February 2017 Funded Microgrants

February 2017 Funded Microgrants

Mini-1 Intracellular Calcium Signaling in Patients with Severe Epilepsy

Epilepsy, characterized by periods of uncontrolled vigorous shaking, or seizures, affects approximately 1% of the population. Seizures can be very difficult to treat sometimes requiring several medications, while 30% of patients are unresponsive to treatment. Many cases of epilepsy are genetic in origin and a large number of causative genetic mutations have been identified. Recently there have been enormous advances in the development of new anti-seizure medications using the knowledge from genetics, and treating the condition of individual patients, thus developing and perfecting the notion of personalized medicine. For some novel genetic mutations associated with epilepsy, no disease mechanisms have yet been elucidated. These cases where we do not yet know how the genetic defect causes seizures are much more difficult to treat. One such mutation associated with epilepsy is in the RYR3 gene, which affects a specific calcium channel in the brain, but experimental evidence for how the mutation causes epilepsy is totally lacking. In other cases the genetic mutation puts patients at risk of dying unexpectedly, as in cases with mutations (SCN1A) in sodium channels. These mutated channels also alter calcium signaling in brain cells. We will perform experiments in cells derived from the patient’s blood that behave like brain cells and carry the RYR3 or SCN1A mutation to identify abnormalities in brain cell signaling caused by the mutated channels. Control experiments will be done on close relatives not carrying the mutations in question. The goal of these experiments would be to translate the knowledge obtained, into treating individual patients with epilepsy with medications that alter the calcium or sodium levels in the brain. This would not only mean a better quality of life without seizures, but ultimately saving the lives of those patients who are at risk for sudden death in epilepsy.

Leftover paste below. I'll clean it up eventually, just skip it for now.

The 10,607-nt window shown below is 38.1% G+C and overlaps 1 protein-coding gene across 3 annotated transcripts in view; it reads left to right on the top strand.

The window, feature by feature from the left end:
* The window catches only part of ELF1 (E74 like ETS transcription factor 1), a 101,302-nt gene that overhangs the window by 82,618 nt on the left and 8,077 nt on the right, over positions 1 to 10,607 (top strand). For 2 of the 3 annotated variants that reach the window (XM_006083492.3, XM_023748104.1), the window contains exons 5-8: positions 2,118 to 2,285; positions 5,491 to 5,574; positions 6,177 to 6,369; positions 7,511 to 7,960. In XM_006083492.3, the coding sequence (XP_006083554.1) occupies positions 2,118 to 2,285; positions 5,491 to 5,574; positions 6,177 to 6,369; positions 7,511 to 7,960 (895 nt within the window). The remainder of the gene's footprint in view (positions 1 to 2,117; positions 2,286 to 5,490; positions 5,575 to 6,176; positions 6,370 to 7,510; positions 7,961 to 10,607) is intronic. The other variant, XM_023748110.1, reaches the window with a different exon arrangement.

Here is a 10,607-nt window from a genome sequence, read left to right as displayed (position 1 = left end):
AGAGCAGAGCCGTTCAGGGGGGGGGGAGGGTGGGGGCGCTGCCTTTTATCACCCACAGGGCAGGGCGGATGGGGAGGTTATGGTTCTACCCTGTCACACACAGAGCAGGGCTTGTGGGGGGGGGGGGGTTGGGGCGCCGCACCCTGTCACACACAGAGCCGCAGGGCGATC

19-16 Establishing patient-derived cell lines for testing new therapies for Duchenne muscular dystrophy

Duchenne muscular dystrophy (DMD) is an inherited disorder caused by mutation of the dystrophin gene. This causes a deficiency of the muscle protein, dystrophin, which is essential for muscle integrity and function. This disorder is carried on the X chromosome and primarily affects boys, who experience progressive weakness leading to difficulty walking, running and jumping and all boys are in a wheelchair by the end of their teenage years. It also leads to progressive respiratory insufficiency requiring support for breathing as well as affecting the heart muscle. The mean age of death is about 28 years. About 10% of DMD patients have a type of mutation that creates a stop signal within the dystrophin gene so the dystrophin protein is cut short at the mutation and cannot function. Ataluren (PTC 124) is a drug designed to enable cells to ignore the premature stop signal and produce full-length dystrophin protein, a process called premature termination codon (PTC) read-through. In clinical trials, some patients receiving Ataluren showed slower disease progression while others did not. It is important to understand why patients respond differently. We will make immortalized cells from the blood of two DMD patients with different mutations. These cells will be differentiated into muscle cells and treated with various PTC read-through drug candidates to determine how much dystrophin they produce and if it is possible to predict which patients may be more sensitive to the drug. A positive outcome could lead to tests to predict which patients might benefit from the treatment.

19-21 GOT2 deficiency: studying a rare inborn error of metabolism to understand brain metabolism and targets for epilepsy treatment